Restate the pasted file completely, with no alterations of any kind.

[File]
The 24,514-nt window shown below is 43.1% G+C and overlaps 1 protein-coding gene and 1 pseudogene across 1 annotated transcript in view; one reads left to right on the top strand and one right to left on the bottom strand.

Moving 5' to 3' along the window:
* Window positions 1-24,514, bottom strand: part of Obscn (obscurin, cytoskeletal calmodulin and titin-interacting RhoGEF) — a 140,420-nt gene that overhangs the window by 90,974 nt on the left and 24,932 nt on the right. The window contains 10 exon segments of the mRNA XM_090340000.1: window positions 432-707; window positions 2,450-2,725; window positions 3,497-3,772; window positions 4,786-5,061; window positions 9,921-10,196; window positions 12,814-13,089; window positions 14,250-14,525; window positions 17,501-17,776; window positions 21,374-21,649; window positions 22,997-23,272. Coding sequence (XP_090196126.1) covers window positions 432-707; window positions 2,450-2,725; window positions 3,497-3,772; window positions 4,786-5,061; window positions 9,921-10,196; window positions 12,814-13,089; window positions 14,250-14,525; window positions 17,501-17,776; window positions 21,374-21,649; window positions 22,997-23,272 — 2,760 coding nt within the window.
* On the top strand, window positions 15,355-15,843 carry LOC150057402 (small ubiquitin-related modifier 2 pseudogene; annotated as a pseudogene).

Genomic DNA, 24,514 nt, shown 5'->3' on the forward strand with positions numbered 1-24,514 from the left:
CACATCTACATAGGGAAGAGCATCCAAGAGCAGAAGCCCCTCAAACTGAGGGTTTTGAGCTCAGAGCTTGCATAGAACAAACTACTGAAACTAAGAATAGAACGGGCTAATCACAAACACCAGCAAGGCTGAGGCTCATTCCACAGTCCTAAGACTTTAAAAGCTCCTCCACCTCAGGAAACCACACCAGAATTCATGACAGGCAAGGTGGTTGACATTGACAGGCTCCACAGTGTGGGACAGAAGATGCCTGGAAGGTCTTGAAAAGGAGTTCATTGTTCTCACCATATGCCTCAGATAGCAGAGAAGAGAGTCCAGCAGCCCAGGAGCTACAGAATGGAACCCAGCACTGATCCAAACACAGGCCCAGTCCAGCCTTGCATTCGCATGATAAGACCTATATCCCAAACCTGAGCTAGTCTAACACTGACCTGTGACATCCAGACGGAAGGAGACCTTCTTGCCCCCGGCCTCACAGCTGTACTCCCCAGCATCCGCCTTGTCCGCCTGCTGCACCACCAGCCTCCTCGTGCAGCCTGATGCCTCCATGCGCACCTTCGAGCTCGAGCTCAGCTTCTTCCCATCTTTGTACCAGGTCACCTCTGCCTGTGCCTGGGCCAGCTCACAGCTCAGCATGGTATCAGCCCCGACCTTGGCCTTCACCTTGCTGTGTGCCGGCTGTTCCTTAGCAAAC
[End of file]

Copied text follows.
The 24,514-nt window shown below is 43.1% G+C and overlaps 1 protein-coding gene and 1 pseudogene across 1 annotated transcript in view; one reads left to right on the top strand and one right to left on the bottom strand.

Moving 5' to 3' along the window:
* Window positions 1-24,514, bottom strand: part of Obscn (obscurin, cytoskeletal calmodulin and titin-interacting RhoGEF) — a 140,420-nt gene that overhangs the window by 90,974 nt on the left and 24,932 nt on the right. The window contains 10 exon segments of the mRNA XM_090340000.1: window positions 432-707; window positions 2,450-2,725; window positions 3,497-3,772; window positions 4,786-5,061; window positions 9,921-10,196; window positions 12,814-13,089; window positions 14,250-14,525; window positions 17,501-17,776; window positions 21,374-21,649; window positions 22,997-23,272. Coding sequence (XP_090196126.1) covers window positions 432-707; window positions 2,450-2,725; window positions 3,497-3,772; window positions 4,786-5,061; window positions 9,921-10,196; window positions 12,814-13,089; window positions 14,250-14,525; window positions 17,501-17,776; window positions 21,374-21,649; window positions 22,997-23,272 — 2,760 coding nt within the window.
* On the top strand, window positions 15,355-15,843 carry LOC150057402 (small ubiquitin-related modifier 2 pseudogene; annotated as a pseudogene).

Genomic DNA, 24,514 nt, shown 5'->3' on the forward strand with positions numbered 1-24,514 from the left:
CACATCTACATAGGGAAGAGCATCCAAGAGCAGAAGCCCCTCAAACTGAGGGTTTTGAGCTCAGAGCTTGCATAGAACAAACTACTGAAACTAAGAATAGAACGGGCTAATCACAAACACCAGCAAGGCTGAGGCTCATTCCACAGTCCTAAGACTTTAAAAGCTCCTCCACCTCAGGAAACCACACCAGAATTCATGACAGGCAAGGTGGTTGACATTGACAGGCTCCACAGTGTGGGACAGAAGATGCCTGGAAGGTCTTGAAAAGGAGTTCATTGTTCTCACCATATGCCTCAGATAGCAGAGAAGAGAGTCCAGCAGCCCAGGAGCTACAGAATGGAACCCAGCACTGATCCAAACACAGGCCCAGTCCAGCCTTGCATTCGCATGATAAGACCTATATCCCAAACCTGAGCTAGTCTAACACTGACCTGTGACATCCAGACGGAAGGAGACCTTCTTGCCCCCGGCCTCACAGCTGTACTCCCCAGCATCCGCCTTGTCCGCCTGCTGCACCACCAGCCTCCTCGTGCAGCCTGATGCCTCCATGCGCACCTTCGAGCTCGAGCTCAGCTTCTTCCCATCTTTGTACCAGGTCACCTCTGCCTGTGCCTGGGCCAGCTCACAGCTCAGCATGGTATCAGCCCCGACCTTGGCCTTCACCTTGCTGTGTGCCGGCTGTTCCTTAGCAAAC